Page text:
The Ruby Tutorial that I wish I had

I've moved to a new team recently. Some of the infrastructure definitions were written in Ruby. Ruby isn't a language I'm familiar with but I know a handful of programming languages, including Python, so I thought it would be trivial to pick up. I was very wrong.

Whenever I read Ruby, I felt lost. I genuinely had no idea how to interpret most of the program I was looking at. The code snippets just looked magical to me. I found it even more confusing than C++, which I had been programming for the last 2 years and has its own reputation for complexity.

I spent several frustrating nights studying to get to a point where I could understand relatively simple Ruby code. I quickly went through the official docs, starting with To Ruby from Python and combed through the FAQ. Still I felt I didn't really understand the language. I couldn't find answers to basic things like when I can/cannot omit brackets when calling a method.

I don't want other experienced programmers to go through the frustration I had so I want to share what I've learned to help others get started with Ruby. Here's a tutorial that I would have found useful 2 weeks ago.

Since it's a long collection, here's the table of contents for your convenience:

  1. Ruby is a lot more Object-Oriented
  2. Fun with Modules
  3. Diversity of Method definition/call Syntax
  4. Syntactic Sugar for Setters
  5. Blocks
  6. Procs
  7. yield
  8. procs
  9. Percent Strings
  10. 3 Ways to Write a Hash
  11. instance_eval for that Magic DSL look
  12. Conclusion

Ruby is a lot more object-oriented

Ruby is more object-oriented than many other mainstream programming languages. For example, in Ruby, it is a lot more idiomatic to use methods attached to basic classes like Integer, rather than to use a free function. Take a look at how to count from 0 to 4.


5.times {|x| puts x}

Compare this to what I'd do in Python:


for x in range(5): print(x) 

As far as I can tell, there is no obvious distinction between primitives and objects. Java has a fairly strict division across the two types, like how an int doesn't have any methods. In Python, built-in types like int are a bit more object-like.


1.__add__(2)   # this is SyntaxError
(1).__add__(2) # This is OK - 3

The Python built-ins are still special in a sense that they cannot be overridden.


>>> int.__add__ = lambda x, y: y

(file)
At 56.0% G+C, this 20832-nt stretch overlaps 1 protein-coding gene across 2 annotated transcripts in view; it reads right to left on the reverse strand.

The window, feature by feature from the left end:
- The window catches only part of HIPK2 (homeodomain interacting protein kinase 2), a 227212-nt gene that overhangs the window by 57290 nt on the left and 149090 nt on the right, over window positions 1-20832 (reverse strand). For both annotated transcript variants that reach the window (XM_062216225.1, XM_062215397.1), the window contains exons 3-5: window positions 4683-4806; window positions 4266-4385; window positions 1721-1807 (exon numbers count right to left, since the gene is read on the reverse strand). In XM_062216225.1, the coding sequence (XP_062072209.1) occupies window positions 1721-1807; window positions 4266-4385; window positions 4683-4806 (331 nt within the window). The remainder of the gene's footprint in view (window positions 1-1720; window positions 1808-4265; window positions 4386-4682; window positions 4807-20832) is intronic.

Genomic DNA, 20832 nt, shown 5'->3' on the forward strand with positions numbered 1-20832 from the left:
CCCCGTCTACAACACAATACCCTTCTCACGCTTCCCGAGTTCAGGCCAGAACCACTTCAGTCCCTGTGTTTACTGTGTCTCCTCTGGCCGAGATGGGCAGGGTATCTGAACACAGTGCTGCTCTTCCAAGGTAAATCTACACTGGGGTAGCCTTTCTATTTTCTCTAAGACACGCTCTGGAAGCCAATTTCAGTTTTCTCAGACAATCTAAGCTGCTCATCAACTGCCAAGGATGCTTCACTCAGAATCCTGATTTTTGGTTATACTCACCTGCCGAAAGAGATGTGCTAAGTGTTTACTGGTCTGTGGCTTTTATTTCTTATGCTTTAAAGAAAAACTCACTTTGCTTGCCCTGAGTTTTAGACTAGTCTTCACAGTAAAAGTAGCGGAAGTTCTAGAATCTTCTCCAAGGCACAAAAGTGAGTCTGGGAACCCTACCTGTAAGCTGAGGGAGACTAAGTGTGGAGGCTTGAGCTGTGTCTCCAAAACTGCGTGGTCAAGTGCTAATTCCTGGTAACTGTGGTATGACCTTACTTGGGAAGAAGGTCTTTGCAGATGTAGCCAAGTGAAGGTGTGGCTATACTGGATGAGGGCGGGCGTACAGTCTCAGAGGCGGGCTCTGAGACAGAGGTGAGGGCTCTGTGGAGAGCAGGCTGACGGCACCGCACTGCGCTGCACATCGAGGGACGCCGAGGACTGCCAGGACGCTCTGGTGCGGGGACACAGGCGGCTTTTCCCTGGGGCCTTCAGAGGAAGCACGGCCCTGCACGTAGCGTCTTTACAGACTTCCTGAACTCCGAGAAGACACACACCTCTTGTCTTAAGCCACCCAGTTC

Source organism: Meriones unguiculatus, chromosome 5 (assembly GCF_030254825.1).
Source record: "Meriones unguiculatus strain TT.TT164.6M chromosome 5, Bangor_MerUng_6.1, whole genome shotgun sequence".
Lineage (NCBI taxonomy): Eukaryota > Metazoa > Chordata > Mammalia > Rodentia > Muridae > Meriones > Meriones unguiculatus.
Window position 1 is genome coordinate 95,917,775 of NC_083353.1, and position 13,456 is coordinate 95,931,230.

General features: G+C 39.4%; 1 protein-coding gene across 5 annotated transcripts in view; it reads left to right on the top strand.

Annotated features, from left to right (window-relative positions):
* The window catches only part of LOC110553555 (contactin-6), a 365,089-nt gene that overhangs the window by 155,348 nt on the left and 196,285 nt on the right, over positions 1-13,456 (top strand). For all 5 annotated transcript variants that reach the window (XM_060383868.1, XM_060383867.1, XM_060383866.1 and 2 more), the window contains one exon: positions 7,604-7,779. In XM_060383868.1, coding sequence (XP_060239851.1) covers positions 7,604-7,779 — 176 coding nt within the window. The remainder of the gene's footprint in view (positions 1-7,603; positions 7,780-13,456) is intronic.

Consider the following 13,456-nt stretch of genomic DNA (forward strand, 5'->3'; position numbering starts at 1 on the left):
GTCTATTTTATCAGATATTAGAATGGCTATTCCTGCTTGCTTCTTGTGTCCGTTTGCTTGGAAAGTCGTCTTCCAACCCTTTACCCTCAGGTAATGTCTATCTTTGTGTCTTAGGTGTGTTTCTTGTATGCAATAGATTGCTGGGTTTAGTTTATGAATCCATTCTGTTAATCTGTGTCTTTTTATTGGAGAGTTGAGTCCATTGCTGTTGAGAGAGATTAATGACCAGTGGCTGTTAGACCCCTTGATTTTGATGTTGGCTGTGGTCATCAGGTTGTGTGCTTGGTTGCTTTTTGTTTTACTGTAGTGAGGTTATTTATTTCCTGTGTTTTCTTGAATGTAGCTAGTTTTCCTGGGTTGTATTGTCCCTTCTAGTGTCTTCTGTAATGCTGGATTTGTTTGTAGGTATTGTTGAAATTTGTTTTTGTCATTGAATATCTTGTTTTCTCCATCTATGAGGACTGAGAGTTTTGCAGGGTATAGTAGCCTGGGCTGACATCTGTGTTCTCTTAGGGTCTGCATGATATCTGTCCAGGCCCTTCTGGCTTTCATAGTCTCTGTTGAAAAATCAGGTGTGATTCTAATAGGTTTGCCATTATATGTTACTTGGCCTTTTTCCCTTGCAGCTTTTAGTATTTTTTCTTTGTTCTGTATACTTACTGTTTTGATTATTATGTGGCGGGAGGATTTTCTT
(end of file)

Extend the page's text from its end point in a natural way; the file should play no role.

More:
Traceback (most recent call last):
  File "", line 1, in 
TypeError: can't set attributes of built-in/extension type 'int'

In Ruby, extending/overriding core classes is possible. The following code adds a method named add1 to Integer.


# in Ruby, this adds the following to the existing Integer definition.
class Integer
    def add1 
        self + 1
    end
end

puts 2.add1 # prints 3

I'll leave it up to you to decide if it's a good thing or not 😉

In addition, there is no free function. That's just like Java, but you can define methods without a function. So where do they go? The answer is that it's attached to the class Object. You can inspect this yourself by running the following script:


def test; 42 end
puts method(:test).owner 
# output: Object

Since every object in Ruby derives from Object, does this mean these functions are effectively global functions that are in every single class? The answer is yes. Check out the following example:


class B
  def answer
    puts "fun_in_main owned by #{method(:fun_in_main).owner}"
    fun_in_main
  end
end

def fun_in_main; 42 end
puts B.new.answer

# output
fun_in_main owned by Object
42

Fun with Modules

Ruby modules have two purposes. First, they can organize classes and methods into a namespace. In that respect, it's a lot like a Python package. Interestingly, Ruby modules are also used as a template for mixing in methods into a class. What I found confusing about this was that a module itself is the target of mixin, rather than a class in the module. To me it makes more senes to have a class mix into another class, rather than have a module mix into a class. Then I realized that the syntax for creating "free functions" in a module looked like a static class method. So I started wondering, are modules and classes the same? To investigate this, I ran the following experiment:


module Quacks
    # effectively a free function under Quacks namespace
    def self.static_quack
        puts "static_quack"
    end
    # for use as a mixin
    def quack
        puts "quack"
    end
end

class Duck
    include Quacks # now I can use all methods from Quacks
end

Quacks.static_quack # => prints static_quack
Duck.new.quack # => prints quack

In this code snippet, static_quack is a static method to the module, so the module is being used to emulate a free function. On the other hand, quack is meant to be mixed into the class Duck when include Quacks run.


irb(main):009:0> Quacks.new
Traceback (most recent call last):
        2: from /usr/bin/irb:11:in `
' 1: from (irb):82 NoMethodError (undefined method `new' for Quacks:Module)

It's not quite a class since it doesn't have the new method. But it does kind of look like a class because it has all the class-like methods: